I shall be telling this with a sigh
Somewhere ages and ages hence:
Two roads diverged in a wood, and I—
I took the one less traveled by,
And that has made all the difference.
—Robert Frost

There comes a point where you just do not feel like stopping, where getting off the bike feels unnatural. It doesn’t start that way, it ends that way. Presumably you probably have a destination you want to get to: your own bed, your own coffee maker, your spouse, your front porch. Interstates are great for that, and I detest them. They are heartless, soulless slabs of asphalt and concrete looking at the same thing over and over again: orange barrels, the usual fast-food slop chutes, and truckers and tourists. That’s not living.

And that’s not what you are doing. You want to get to that place where you simply keep going. Where that is the most natural thing. Weather, missing loved ones, wanting to sleep in your own bed and not digging clothes out of a saddlebag; none of that matters. You just want to roll. That feels natural, being stationary does not. The only natural thing is to be making asphalt disappear behind you. You need U.S. and state highways for that, and along the way you get to meet the people you are traveling through. That is a remarkably free feeling.

US 2 is easy: go east until you hit Lake Michigan, then hang a right

US 2 is easy: go east until you hit Lake Michigan, then hang a right

I establish habits. I am a creature of habit.

Wake up early before sun break, drink some coffee and be ready to ride at dawn. It is solitude; you have thousands of miles with yourself to yourself, and flying solo with nothing to answer for except getting done what needs to be done. On the east coast you may mark progress by the odometer, stop every 100 miles and fuel up. Out west is different; you mark progress by states, and you get fuel where you can. And pretty soon, like some weird form of moto-meditation, it sets in. The road, you, the bike, the journey; that’s you.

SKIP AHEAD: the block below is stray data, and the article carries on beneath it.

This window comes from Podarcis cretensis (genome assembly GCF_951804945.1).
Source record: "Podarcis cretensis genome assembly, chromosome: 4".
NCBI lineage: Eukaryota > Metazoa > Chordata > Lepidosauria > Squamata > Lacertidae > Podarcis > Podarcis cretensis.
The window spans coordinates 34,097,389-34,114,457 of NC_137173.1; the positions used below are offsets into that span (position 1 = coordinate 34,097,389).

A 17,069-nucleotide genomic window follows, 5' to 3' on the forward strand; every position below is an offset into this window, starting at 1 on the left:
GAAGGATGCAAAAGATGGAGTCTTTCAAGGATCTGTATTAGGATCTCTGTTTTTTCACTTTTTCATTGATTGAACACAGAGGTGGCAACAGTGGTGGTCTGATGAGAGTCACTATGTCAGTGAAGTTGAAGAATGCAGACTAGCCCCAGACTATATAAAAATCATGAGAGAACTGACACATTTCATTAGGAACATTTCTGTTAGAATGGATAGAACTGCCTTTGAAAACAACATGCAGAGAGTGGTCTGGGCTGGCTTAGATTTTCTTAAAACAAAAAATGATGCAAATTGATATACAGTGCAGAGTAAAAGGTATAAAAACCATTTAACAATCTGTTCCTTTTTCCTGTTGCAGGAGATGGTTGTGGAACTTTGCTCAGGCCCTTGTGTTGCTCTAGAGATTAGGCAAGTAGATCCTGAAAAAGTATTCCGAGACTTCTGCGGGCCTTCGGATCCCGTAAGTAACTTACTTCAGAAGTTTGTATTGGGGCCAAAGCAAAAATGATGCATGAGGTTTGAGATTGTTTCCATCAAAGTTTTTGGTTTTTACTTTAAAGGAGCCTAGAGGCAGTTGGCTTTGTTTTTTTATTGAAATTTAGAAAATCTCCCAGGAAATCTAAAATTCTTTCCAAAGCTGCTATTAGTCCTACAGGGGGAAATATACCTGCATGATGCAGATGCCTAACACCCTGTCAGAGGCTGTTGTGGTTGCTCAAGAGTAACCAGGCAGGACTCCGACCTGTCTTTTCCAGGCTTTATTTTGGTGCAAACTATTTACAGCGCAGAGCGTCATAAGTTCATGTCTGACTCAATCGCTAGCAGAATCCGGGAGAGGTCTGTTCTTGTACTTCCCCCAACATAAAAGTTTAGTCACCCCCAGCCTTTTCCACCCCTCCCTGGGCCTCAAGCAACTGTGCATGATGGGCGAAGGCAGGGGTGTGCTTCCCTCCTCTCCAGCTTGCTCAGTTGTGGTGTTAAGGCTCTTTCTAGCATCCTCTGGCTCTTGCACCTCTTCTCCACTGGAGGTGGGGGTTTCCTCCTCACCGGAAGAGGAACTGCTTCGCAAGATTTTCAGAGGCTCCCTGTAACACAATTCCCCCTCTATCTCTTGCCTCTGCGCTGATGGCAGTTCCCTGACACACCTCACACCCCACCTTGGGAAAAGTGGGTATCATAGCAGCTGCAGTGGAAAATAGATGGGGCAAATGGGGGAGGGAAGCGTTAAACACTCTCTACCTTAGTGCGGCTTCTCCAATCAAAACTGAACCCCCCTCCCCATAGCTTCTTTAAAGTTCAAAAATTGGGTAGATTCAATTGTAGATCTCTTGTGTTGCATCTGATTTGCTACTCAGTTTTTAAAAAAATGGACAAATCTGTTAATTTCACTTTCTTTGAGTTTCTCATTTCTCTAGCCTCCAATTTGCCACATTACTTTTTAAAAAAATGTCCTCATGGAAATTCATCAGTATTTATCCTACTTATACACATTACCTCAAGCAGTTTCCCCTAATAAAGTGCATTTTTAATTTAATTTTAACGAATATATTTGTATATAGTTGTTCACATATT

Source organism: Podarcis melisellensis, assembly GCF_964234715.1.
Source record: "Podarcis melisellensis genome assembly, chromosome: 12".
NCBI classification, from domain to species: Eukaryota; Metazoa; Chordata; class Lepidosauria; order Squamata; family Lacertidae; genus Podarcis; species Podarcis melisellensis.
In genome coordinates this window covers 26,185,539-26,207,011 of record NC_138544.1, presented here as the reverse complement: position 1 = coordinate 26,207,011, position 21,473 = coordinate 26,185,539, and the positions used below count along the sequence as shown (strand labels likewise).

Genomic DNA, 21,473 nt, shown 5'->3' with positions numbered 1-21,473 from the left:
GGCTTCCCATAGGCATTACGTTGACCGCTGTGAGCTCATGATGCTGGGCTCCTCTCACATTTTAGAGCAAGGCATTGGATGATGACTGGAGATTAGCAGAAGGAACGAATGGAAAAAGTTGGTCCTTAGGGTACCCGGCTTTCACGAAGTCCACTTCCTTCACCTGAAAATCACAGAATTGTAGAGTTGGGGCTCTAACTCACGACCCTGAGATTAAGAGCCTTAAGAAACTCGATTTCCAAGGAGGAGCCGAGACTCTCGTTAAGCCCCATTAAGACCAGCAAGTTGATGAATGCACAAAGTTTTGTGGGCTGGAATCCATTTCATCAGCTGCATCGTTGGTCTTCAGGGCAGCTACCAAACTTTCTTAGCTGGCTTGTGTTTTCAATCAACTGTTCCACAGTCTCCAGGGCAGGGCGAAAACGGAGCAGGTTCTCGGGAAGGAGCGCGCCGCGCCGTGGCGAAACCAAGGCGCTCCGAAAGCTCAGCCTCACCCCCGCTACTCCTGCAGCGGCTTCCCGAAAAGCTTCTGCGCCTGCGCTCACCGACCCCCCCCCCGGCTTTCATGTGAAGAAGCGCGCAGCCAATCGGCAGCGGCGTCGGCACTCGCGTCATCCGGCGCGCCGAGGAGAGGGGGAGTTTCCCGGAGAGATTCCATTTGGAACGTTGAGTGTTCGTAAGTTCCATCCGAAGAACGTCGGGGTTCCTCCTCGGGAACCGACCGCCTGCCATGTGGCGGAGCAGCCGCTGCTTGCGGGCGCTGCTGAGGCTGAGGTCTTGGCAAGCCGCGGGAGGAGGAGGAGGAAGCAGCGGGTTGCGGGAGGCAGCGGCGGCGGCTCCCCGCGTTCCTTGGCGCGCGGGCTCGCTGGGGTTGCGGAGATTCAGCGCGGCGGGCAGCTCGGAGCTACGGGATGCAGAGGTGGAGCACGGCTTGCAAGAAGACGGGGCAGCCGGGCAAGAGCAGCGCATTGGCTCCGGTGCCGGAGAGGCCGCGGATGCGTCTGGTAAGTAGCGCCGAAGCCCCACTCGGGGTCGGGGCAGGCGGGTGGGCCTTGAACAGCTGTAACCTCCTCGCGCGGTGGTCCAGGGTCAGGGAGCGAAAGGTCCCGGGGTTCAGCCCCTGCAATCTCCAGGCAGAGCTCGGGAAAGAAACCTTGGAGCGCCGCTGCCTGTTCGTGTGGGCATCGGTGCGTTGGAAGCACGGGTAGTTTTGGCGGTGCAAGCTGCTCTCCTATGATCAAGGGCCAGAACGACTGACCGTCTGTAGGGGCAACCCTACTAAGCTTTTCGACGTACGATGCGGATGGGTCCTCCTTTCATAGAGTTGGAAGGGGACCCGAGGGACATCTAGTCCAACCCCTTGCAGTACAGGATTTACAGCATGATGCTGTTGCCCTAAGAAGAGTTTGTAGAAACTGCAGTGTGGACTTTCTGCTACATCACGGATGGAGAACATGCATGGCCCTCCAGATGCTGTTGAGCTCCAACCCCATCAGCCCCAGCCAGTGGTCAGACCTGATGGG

You think about too much, or you think about too little; the road will help you figure that out.

It is 2,100 miles from Kalispell, Montana, to Sunbury, Ohio, going the way I chose anyway. And for a good part of that we can fly. Mind your manners in town, but out on the road you can wick it up. It’s a remarkably civilized way to travel. You don’t stare at a speedo, or the instrument pod, you scan the horizon and the road as you should be. It works.

I always associated North Dakota with missile silos and fracking. Miles of sunflowers as far as the eye could see are a bit surreal and had me looking for flying monkeys and the Emerald City.

I always associated North Dakota with missile silos and fracking. Miles of sunflowers as far as the eye could see are a bit surreal and had me looking for flying monkeys and the Emerald City.

And the route I chose was US Route 2. It is our farthest north highway, if you can call two lanes a highway in our country, and you can alter time and space with the throttle as you see fit. You can also look for gas stops because they matter out there. Mind your manners in town and observe speed limits but otherwise just go. Every night demands a T-bone steak, a baked potato, and a beer, at least in my world. Fries are okay.